First posted on a family genealogy blog, it seems fitting to re-post here to begin a new section on canning, cooking, and recipes. It is this love of family and wanting to protect them from the hard times to come that drives me forward. No matter what reason we have for prepping and food storage we need to share our love of the way life was for us, what it should continue to be like for future generations. We need to preserve the history of our families as much as we need to preserve that of our country. The United States shouldn’t be merely a footnote in history of a noble experiment that failed. By keeping these memories and dreams alive, we can save our way of life and bring back a stronger country for a better future!
MEMORIES NEW and OLD
October 28, 2011 at 09:24
I have begun to read a favorite book The Lost Ravioli Recipes Of Hoboken. Once again it stirs emotions and memories. I’m not Italian but my husband is. Yet in spite of not being Italian something deep inside me calls me to the kitchen in search of special flavors to treat my family to. Like the authoress I did not learn to make ravioli as a child but I did learn to cook many other meals at my mother’s side. Years later it was my sister in law who undertook the task of teaching me to make pasta and the family’s favorite ravioli stuffed with ricotta and spinach smothered in rich thick tomato sauce.
While others thought me foolish because it is so simple to buy prepackaged pasta in neat cellophane-wrapped containers, she understood me.
But somewhere deeper inside me has been a yearning to explore further, not willing to settle. Time has been spent making our yard over into a large garden.
And when the first harvests this spring and summer brought us a huge bounty of lush vegetables, I found myself not yet satisfied.
The garden was redesigned; huge raised garden beds were added and the area enlarged. More detail went into our planting layout to maximize the yields.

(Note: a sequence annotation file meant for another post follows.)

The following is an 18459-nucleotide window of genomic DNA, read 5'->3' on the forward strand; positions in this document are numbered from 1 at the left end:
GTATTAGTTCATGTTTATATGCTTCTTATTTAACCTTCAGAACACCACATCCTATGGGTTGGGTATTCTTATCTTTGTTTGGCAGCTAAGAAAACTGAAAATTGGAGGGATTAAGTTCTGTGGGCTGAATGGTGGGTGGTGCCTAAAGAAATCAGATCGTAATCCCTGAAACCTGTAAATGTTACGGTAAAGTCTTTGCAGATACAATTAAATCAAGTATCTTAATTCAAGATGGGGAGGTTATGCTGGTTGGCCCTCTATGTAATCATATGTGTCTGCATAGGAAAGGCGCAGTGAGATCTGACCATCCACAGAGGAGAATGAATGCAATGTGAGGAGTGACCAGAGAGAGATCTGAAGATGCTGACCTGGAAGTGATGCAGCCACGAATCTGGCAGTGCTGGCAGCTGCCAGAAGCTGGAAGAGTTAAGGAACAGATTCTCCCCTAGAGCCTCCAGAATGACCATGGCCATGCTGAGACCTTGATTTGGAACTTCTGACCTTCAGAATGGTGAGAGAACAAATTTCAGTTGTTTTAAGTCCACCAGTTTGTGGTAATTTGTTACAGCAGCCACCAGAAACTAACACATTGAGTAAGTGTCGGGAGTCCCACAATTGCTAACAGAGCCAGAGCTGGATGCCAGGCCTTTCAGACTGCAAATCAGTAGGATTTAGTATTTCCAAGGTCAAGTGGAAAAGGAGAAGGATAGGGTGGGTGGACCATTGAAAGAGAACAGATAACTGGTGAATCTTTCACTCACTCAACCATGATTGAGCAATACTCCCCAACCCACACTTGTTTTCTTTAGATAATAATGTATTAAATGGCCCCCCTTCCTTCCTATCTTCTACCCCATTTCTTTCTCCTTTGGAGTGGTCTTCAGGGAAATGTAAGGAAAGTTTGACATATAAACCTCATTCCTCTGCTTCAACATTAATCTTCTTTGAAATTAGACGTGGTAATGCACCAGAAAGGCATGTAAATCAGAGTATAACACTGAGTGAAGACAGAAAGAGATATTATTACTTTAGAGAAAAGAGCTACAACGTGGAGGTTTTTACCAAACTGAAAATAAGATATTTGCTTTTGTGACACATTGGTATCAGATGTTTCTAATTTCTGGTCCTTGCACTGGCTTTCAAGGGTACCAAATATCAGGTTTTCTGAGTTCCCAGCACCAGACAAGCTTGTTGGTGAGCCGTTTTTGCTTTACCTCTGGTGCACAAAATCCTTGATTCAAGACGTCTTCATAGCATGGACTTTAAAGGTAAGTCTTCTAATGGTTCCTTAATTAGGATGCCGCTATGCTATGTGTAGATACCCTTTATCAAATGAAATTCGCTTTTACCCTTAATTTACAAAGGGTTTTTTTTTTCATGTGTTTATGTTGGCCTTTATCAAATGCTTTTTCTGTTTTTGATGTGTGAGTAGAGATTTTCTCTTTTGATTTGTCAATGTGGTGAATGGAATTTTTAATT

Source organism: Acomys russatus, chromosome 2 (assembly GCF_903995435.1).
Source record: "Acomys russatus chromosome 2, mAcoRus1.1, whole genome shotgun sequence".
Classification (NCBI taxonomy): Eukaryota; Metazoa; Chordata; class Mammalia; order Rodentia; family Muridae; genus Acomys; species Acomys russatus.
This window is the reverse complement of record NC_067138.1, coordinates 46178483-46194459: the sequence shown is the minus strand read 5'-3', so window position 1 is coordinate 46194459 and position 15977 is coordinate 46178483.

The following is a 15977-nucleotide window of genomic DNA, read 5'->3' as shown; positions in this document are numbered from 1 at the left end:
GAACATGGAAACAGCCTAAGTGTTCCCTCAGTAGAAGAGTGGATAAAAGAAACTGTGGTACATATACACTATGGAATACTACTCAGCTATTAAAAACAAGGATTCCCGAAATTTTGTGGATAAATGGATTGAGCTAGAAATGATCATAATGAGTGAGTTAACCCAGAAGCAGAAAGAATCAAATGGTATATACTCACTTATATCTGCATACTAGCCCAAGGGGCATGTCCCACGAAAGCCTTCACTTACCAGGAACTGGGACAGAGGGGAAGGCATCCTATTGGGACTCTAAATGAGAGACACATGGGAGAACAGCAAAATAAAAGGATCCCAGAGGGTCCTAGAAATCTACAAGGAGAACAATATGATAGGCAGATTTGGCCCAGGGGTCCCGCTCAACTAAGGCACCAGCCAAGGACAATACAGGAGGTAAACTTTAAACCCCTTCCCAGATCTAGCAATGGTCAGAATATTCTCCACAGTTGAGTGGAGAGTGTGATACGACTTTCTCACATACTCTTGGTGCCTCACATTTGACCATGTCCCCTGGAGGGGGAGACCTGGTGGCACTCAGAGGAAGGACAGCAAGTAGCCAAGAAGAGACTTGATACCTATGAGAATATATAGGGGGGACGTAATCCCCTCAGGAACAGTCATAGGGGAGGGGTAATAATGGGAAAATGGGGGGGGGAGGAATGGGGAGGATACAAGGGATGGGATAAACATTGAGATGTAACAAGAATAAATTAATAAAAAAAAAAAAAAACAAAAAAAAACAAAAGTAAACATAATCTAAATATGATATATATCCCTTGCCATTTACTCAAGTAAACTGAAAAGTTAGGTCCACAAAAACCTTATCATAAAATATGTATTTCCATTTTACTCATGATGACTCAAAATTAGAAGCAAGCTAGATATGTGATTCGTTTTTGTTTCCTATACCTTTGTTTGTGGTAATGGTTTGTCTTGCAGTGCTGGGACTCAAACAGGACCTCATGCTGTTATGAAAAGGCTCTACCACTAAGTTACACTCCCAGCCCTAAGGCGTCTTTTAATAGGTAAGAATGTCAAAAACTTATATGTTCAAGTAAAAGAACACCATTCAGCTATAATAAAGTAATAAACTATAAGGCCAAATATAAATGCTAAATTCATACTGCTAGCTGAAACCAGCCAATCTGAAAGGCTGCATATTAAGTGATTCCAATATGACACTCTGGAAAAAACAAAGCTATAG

It’s not that I want a farm by any means. Nor am I giving into wild fantasies of no food available to eat. But something compels me to continue this quest. Next came the challenges of preserving my own fruit jams and marmalades. Then it was homemade pickles and those followed by huge beautiful jars of lush roma tomatoes.
Our sons laugh and tease – they want to know how I am going to hide the herd of beef cattle here in our suburb yard. Yet they enjoy the jokes as they sit together over a meal of big plates brimming to overflowing with pasta and homemade sauce and fresh baked bread warm from the oven!
So it is now that my granddaughters want to linger in the kitchen with me as I cook. One of them has taken to watching cooking shows on TV but she admonishes her mom that none of those cooks are as good as her nona and nono! Juliana is fascinated with the jars of marmalade and had to help with the pickles and tomatoes. She watched as I started to prepare to can them. Soon she was wrapped in one of my aprons and standing on the stepstool at the sink helping.
Together we filed the jars with the tomatoes and fresh basil she helped pick from the garden. Nono lit the fire and set the big pots of water to boil. When the jars were finished boiling in the hot water bath, we listened intently for the magic “ping” of the jar lids to tell us they were set. Juliana was so content, so happy – and then she turned to me and said, “We’re cooking great memories together, aren’t we?” How is this six year old so wise beyond her years? She got it when I wasn’t sure what it was I have been seeking. Memories. Those fleeting wisps, fragile ties to family now gone from our lives. When I was young, my father every year would bring home bushels of pickling cucumbers. I would watch as he pickled them, boiling them with wonderful smelling spices in hot brine. How I loved the crunch of those pickles! How much more I loved watching him, being with him in the kitchen. Memories. I would watch my mother enjoy her gardens, digging in the rich Connecticut soil. She could make anything grow from gentle lady slippers to the sturdy patch of rhubarb tucked behind the garage. The aroma of her fresh baked rhubarb pie would fill the house! My mother in law, too, could make a garden grow to incredible harvests. She grew everything from artichokes to eggplants. At her elbow I learned to pickle eggplants and crack green olives! We picked dandelions for salads and mushrooms for sauce. And we made fresh ricotta cheese and solid cheese for grating from fresh goats milk.
Memories. I realize it is family I have been seeking. I yearn for the family of my past …. And I want to share it with my family that they can also pass it on, my sons and their children. Through the richness of the earth to the pleasures of the food as we sit together at the table eating. Amore e’ Sapore di famiglia. May it always be so……